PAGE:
I am actually orders of magnitude better at this than I used to be.  I have several friends that I’ve known for many years and still keep in contact with – some since elementary school, some since high school or college – and a lot of them would say I am a good friend.  But the truth is, until a few years ago I was rather judgmental and unforgiving.  I sometimes wonder if my husband was put in my path for a few years, and then taken from me specifically to help me develop my ability to empathize and love others.  (For obvious reasons, this idea really, really pisses me off.) I  think that as I get older, I am becoming a much better friend and much more loving – though I still struggle.  In particular there are a few people that I have trouble loving because I feel they are judgmental.  Yes, you got that right. I am being judgey about someone else’s judgey-ness.  Sue me.

Thou shalt love the Lord thy God with all thy heart, and with all thy soul, and with all thy mind

When I think about this, I realize that I haven’t done much to foster loving the Lord lately.  I am not an overly demonstrative person who wears my heart on my sleeve.  You will probably never catch me proselytizing publicly, and it’s very rare for me to discuss my faith openly because it’s only as big as a mustard seed on a good day, and I haven’t had many good days lately. That’s just not my style – and often, verbal professions of faith turn people off. I’d rather be like my friend Rainy who is one of the most faithful people I have ever encountered – if ever anyone had the light of God shine through her, it’s Rainy – than just flap my jaws in a meaningless way like so many others do. But when I think about it, I realize I don’t have a clue how to keep this commandment, especially not in a way that feels true and real. I’m sure I can’t be the only person with this problem, but this isn’t a challenge that I have heard very many people talk about.  So right now, all I can do is seek out people like Rainy and Kelly, who are imperfect but can still set an example for me, and try to learn from them.  Hopefully this works, and I can find some help figuring this out along the way.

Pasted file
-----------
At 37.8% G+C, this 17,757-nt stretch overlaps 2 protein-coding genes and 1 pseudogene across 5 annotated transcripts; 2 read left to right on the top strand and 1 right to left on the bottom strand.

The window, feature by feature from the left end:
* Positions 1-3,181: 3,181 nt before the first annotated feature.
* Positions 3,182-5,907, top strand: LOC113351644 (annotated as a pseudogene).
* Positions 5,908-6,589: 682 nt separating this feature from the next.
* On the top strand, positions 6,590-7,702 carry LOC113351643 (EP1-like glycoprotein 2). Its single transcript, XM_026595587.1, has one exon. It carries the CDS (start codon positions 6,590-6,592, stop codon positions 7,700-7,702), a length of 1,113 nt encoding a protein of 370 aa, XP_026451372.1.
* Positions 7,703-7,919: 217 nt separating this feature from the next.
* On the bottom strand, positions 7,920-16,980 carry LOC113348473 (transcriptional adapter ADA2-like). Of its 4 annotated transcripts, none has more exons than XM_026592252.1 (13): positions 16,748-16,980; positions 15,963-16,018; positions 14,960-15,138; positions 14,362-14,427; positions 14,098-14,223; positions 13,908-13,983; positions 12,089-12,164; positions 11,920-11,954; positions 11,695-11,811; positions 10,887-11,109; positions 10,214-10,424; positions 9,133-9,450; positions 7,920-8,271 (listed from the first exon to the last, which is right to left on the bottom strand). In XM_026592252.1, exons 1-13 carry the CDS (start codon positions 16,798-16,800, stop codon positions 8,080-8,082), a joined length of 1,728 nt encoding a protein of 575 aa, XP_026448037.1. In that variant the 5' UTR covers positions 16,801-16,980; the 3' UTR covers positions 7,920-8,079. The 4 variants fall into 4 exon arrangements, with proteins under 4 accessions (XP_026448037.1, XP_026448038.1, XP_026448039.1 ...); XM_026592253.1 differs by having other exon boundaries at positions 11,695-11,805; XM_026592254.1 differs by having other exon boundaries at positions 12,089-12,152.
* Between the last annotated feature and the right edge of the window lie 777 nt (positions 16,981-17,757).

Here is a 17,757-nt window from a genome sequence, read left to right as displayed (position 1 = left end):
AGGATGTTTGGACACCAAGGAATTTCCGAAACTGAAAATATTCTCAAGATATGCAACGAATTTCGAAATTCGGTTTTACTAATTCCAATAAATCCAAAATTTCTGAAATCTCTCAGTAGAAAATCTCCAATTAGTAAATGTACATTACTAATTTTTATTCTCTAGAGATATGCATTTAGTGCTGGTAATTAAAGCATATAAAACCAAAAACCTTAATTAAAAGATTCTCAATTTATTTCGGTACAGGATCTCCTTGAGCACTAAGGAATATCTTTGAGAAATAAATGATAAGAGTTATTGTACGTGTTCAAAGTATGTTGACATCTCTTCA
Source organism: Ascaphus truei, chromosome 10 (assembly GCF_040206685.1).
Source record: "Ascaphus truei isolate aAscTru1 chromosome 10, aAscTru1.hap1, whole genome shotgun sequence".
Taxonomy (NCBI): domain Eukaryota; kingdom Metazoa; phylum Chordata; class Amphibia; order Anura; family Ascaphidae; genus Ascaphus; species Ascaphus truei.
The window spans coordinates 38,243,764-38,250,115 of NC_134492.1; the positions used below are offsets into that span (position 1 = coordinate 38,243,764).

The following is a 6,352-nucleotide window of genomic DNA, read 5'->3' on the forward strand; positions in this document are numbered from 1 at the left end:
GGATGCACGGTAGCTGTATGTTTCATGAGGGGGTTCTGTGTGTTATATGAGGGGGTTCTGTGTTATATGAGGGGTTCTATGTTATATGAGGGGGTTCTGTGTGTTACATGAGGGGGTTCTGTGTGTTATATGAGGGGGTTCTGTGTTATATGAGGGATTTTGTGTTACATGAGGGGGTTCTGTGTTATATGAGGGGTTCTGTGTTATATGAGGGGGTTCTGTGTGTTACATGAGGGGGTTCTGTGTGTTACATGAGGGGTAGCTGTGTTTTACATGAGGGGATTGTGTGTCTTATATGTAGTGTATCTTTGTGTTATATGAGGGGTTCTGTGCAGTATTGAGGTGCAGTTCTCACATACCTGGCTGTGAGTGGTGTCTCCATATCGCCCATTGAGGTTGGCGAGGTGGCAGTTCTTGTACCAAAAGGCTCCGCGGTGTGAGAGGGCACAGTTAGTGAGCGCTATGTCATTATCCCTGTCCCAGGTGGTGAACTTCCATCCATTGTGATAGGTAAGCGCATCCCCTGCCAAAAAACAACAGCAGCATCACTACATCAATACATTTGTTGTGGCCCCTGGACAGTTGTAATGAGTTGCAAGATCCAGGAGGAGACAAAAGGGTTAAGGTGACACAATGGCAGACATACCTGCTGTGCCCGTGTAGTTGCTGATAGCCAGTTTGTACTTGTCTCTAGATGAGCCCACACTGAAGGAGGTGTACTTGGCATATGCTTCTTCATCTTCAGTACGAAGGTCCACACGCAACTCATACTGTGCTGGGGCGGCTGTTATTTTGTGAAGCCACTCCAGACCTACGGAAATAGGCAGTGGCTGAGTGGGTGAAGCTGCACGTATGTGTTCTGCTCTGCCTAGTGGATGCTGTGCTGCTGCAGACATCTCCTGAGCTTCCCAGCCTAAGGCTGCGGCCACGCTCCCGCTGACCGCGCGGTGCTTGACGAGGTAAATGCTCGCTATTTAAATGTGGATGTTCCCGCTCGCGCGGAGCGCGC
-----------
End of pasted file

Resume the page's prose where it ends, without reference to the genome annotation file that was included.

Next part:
4 responses to “On Trying to Live The Great Command

  1. With this blog coming soon after your blog on depression, I’d like to pass along an insight a former pastor of mine had: The flip side of love your neighbor as yourself is, love yourself as your neighbor. In other words, to do a good job of exercising brotherly love, you have to love yourself enough so that loving your neighbor as yourself will be something good.

    If your neighbor/friend/assoiciate/chance acquaintence is worthy of your love/respect/friendship, then so are you. Be a good friend to yourself, in part so you can be a good friend to other people. You want to be less judgmental of others? Start with being less judgmental of your own failures.

    Yes, it can be hard to love the Lord God with all your heart, soul, mind, and strength; but loving your neighbor as yourself isn’t trivial.


    • Kevin, thank you SO MUCH for posting this. What you have to say really rings true to me. As much craziness and uncertainty as I have in life, I have maintained my self-respect fairly well but I still can do better at loving myself better so I can love my neighbor well.


  2. I think Kevin said what I said: Part of this commandment is to love yourself. Sometimes that part is the hardest. Thanks for sharing, Kevin. And thanks for writing this blog, DDD. And please thank Kelly and Rainy for their inspiration, too. I love you; God loves you. If you are worthy of God’s love, you are worthy of your own. When you love yourself and know you are loved by God, it’s much easier to love others.